Basic Apple Cider Recipe

mulledcider

Happy Halloween everyone! I’ve had a blast celebrating it this year. First I attended a friend’s spooky Halloween party where I was dressed up as Inside Out’s Joy. I had never had so much fun creating a look.

Then last night I went to a 80s High School Reunion Murder Mystery Party. Is it bad that my outfit came mostly from my closet? I didn’t need to buy anything! I went for the big 80s hair and neon pink makeup. I felt a little sad when I washed it all off later that night. Long live the beautifully terrible 80s.

For the past few years on Halloween I’ve made mulled apple cider. And every year, I search the Internet for a recipe. I have no idea why I don’t write it down. It’s always the same. I stand looking into the Crockpot wondering what I put in there with the apple juice. I usually have cinnamon and oranges standing by, waiting patiently to be plunked into the juice.

This year, I decided to spice it up a bit more (pun intended.) I decided to search, once again, through the Internet for a mulled cider recipe including other spices, and here’s what I’ve learned: they’re all different. There are HUNDREDS are ways to make mulled apple cider. And I think it’s wonderful, even if it means I can’t find just the right basic recipe.

So I’m adding my own recipe to the mix of other wonderful cider recipes people are probably searching. I’m calling my “basic” because I decided to buy the spices listed on the back of a complete mulling spice package (I already had half of the spices at home.) If you’re one of the many searching for a basic recipe that mixes fresh and ground spices, well, I’m your girl!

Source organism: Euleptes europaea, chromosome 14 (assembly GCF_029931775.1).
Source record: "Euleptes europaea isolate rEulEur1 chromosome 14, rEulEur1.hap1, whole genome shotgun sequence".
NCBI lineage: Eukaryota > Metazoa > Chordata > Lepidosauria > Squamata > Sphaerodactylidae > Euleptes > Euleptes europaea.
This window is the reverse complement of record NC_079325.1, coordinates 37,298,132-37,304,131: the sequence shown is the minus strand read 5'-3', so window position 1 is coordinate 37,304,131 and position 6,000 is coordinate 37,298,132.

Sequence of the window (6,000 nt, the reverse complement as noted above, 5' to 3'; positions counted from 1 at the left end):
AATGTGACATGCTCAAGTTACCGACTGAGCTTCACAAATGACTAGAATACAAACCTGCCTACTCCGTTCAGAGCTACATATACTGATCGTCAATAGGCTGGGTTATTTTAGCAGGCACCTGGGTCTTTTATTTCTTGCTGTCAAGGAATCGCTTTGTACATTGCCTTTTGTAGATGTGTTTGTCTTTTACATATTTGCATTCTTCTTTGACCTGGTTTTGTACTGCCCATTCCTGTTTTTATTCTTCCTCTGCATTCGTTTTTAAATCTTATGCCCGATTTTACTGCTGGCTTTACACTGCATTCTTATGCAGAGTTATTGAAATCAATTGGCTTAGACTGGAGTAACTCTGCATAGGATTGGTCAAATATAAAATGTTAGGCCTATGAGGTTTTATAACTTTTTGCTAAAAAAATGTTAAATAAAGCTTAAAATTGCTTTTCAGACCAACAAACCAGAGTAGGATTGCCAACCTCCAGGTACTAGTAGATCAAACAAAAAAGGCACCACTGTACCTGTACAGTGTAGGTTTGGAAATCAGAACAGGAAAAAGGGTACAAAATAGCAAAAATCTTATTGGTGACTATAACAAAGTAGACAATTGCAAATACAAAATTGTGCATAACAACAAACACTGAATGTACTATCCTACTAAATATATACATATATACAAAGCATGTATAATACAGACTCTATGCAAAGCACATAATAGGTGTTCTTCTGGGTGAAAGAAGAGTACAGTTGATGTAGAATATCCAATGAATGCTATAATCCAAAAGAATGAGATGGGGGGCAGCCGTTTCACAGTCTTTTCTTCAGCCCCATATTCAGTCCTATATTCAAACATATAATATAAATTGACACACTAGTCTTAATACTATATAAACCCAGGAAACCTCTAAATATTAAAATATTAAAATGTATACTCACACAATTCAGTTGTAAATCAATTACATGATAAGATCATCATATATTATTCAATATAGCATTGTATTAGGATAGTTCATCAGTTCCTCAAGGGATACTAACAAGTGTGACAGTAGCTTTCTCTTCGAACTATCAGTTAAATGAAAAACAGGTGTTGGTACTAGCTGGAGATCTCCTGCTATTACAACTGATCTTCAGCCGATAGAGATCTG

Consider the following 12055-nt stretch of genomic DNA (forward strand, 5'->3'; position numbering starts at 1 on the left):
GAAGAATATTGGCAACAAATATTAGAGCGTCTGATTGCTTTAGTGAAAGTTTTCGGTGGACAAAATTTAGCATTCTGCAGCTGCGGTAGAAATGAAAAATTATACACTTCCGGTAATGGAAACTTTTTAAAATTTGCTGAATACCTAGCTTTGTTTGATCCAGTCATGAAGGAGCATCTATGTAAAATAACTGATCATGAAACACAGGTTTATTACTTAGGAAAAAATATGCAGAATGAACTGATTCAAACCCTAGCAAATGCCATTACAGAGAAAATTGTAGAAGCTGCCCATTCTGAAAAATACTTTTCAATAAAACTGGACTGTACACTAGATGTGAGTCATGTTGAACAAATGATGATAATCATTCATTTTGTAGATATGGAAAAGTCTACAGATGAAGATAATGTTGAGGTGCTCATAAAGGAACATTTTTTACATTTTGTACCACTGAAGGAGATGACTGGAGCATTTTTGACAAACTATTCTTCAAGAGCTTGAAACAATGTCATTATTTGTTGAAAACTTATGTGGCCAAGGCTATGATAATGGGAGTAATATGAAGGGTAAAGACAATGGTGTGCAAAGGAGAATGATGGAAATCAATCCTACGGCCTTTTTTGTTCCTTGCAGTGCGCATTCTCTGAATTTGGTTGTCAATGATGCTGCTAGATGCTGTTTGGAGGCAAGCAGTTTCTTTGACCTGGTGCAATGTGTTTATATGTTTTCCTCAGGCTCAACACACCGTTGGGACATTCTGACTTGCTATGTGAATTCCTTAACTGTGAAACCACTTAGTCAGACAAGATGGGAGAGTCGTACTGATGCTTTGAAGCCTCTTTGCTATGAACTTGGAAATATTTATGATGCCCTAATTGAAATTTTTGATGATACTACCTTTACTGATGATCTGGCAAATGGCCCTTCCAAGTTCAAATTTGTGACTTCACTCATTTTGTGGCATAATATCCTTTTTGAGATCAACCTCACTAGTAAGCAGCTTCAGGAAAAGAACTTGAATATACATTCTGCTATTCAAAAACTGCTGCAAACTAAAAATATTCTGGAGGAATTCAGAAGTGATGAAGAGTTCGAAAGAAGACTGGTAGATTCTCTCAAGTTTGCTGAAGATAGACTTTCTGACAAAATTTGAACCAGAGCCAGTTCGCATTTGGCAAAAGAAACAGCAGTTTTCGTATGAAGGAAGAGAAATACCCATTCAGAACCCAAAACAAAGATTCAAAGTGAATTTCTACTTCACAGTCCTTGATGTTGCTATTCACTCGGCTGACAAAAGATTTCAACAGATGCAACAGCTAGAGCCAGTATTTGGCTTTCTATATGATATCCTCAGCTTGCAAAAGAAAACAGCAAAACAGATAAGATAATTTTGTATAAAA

Enjoy.

Basic Mulled Cider Recipe

1 64 fl oz apple juice or cider

2 cinnamon sticks

3 orange slices

1/4 tsp cloves

1/4 tsp freshly ground nutmeg

pinch of black pepper

4 tbsp brown sugar

1/4 tsp allspice

1 star anise

pinch ground cardamom

  1. Pour apple juice or cider into Crockpot and add spices. Stir and cover with lid. Serve when hot.
  2. Keep leftover juice or cider in it’s original container. Will keep in the fridge overnight and probably for at least a day after.

Make it Vegetarian: Cranberry Sauce Stuffed Vegetarian Bean Balls

Cranberry
I’ve made these vegetarian bean balls stuffed with cranberry sauce at least 10 times in the past three months. They take about 5 minutes to prep and 20 minutes to cook. Serve them with this delicious Brussels sprouts salad (I use feta instead of the blue cheese and slivered almonds instead of pecans) and oven roasted potatoes.

The bean balls were adapted from this recipe from Daily Burn for Cranberry Stuffed Chicken Meatballs.

Cranberry-Sauce Stuffed Vegetarian Bean Balls

1 can white beans, drained and smashed
1 egg, lightly beaten
1 cup breadcrumbs
1 tablespoon Worchestershire
1 tablespoon ground sage
1 tablespoon Italian seasoning
1/4 cup Parmesan cheese
pinch of salt and pepper
Cranberry sauce (the whole berry kind or homemade)

1. Mix all ingredients except for cranberry sauce into a large mixing bowl.
2. Using clean hands, take out a tablespoon of the mixture (either eyeball it or measure with a measuring spoon) and put it in the palm of your hand. Using a teaspoon, scoop out the cranberry sauce and insert it into the center of the mixture in your hand.
3. Cover the cranberry sauce with another tablespoon of the bean mixture, and then work with it until it forms a ball.
4. Place the bean balls onto a greased baking sheet and bake in the oven at 425 for 15-20 minutes.

Energy Ball Recipes

EnergyBall Recipes (1)

I’ve wanted a food processor for years, but every time I decided to go get one, something told me no.  I would put the food processor back on the shelf and walk away. I have done this at least four or five times a year.